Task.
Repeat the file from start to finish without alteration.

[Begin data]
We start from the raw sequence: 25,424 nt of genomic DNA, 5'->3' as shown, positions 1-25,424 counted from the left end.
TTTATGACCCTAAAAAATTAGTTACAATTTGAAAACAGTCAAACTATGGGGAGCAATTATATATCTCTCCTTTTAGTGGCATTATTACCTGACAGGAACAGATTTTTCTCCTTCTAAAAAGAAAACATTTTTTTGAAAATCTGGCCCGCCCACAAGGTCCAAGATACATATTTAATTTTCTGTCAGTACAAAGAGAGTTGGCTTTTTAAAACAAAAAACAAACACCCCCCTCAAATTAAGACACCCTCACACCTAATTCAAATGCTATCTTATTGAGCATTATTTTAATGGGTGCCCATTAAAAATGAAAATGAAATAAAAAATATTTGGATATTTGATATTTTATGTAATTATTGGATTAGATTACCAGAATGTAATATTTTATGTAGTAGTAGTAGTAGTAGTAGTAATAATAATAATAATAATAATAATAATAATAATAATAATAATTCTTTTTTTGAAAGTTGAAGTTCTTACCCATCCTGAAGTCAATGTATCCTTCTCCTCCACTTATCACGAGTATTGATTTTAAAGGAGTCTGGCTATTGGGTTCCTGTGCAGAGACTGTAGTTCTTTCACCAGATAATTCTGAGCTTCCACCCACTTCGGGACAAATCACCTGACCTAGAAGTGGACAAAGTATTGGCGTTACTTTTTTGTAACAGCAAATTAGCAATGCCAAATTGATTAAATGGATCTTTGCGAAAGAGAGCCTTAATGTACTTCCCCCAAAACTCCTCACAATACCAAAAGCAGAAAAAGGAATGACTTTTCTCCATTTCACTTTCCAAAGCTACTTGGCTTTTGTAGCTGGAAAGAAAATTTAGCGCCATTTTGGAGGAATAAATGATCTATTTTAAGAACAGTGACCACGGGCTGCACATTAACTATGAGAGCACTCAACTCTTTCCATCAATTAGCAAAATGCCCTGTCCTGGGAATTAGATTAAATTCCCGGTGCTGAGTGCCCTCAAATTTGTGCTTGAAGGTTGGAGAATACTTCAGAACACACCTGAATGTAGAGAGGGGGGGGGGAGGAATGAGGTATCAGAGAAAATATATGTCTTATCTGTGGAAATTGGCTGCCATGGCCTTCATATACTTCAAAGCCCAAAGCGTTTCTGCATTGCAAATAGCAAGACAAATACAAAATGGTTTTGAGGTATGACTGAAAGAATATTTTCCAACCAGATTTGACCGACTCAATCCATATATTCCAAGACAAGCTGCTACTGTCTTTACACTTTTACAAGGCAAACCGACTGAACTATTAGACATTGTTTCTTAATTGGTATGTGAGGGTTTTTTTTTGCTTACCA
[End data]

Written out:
We start from the raw sequence: 25,424 nt of genomic DNA, 5'->3' as shown, positions 1-25,424 counted from the left end.
TTTATGACCCTAAAAAATTAGTTACAATTTGAAAACAGTCAAACTATGGGGAGCAATTATATATCTCTCCTTTTAGTGGCATTATTACCTGACAGGAACAGATTTTTCTCCTTCTAAAAAGAAAACATTTTTTTGAAAATCTGGCCCGCCCACAAGGTCCAAGATACATATTTAATTTTCTGTCAGTACAAAGAGAGTTGGCTTTTTAAAACAAAAAACAAACACCCCCCTCAAATTAAGACACCCTCACACCTAATTCAAATGCTATCTTATTGAGCATTATTTTAATGGGTGCCCATTAAAAATGAAAATGAAATAAAAAATATTTGGATATTTGATATTTTATGTAATTATTGGATTAGATTACCAGAATGTAATATTTTATGTAGTAGTAGTAGTAGTAGTAGTAATAATAATAATAATAATAATAATAATAATAATAATAATAATTCTTTTTTTGAAAGTTGAAGTTCTTACCCATCCTGAAGTCAATGTATCCTTCTCCTCCACTTATCACGAGTATTGATTTTAAAGGAGTCTGGCTATTGGGTTCCTGTGCAGAGACTGTAGTTCTTTCACCAGATAATTCTGAGCTTCCACCCACTTCGGGACAAATCACCTGACCTAGAAGTGGACAAAGTATTGGCGTTACTTTTTTGTAACAGCAAATTAGCAATGCCAAATTGATTAAATGGATCTTTGCGAAAGAGAGCCTTAATGTACTTCCCCCAAAACTCCTCACAATACCAAAAGCAGAAAAAGGAATGACTTTTCTCCATTTCACTTTCCAAAGCTACTTGGCTTTTGTAGCTGGAAAGAAAATTTAGCGCCATTTTGGAGGAATAAATGATCTATTTTAAGAACAGTGACCACGGGCTGCACATTAACTATGAGAGCACTCAACTCTTTCCATCAATTAGCAAAATGCCCTGTCCTGGGAATTAGATTAAATTCCCGGTGCTGAGTGCCCTCAAATTTGTGCTTGAAGGTTGGAGAATACTTCAGAACACACCTGAATGTAGAGAGGGGGGGGGGAGGAATGAGGTATCAGAGAAAATATATGTCTTATCTGTGGAAATTGGCTGCCATGGCCTTCATATACTTCAAAGCCCAAAGCGTTTCTGCATTGCAAATAGCAAGACAAATACAAAATGGTTTTGAGGTATGACTGAAAGAATATTTTCCAACCAGATTTGACCGACTCAATCCATATATTCCAAGACAAGCTGCTACTGTCTTTACACTTTTACAAGGCAAACCGACTGAACTATTAGACATTGTTTCTTAATTGGTATGTGAGGGTTTTTTTTTGCTTACCA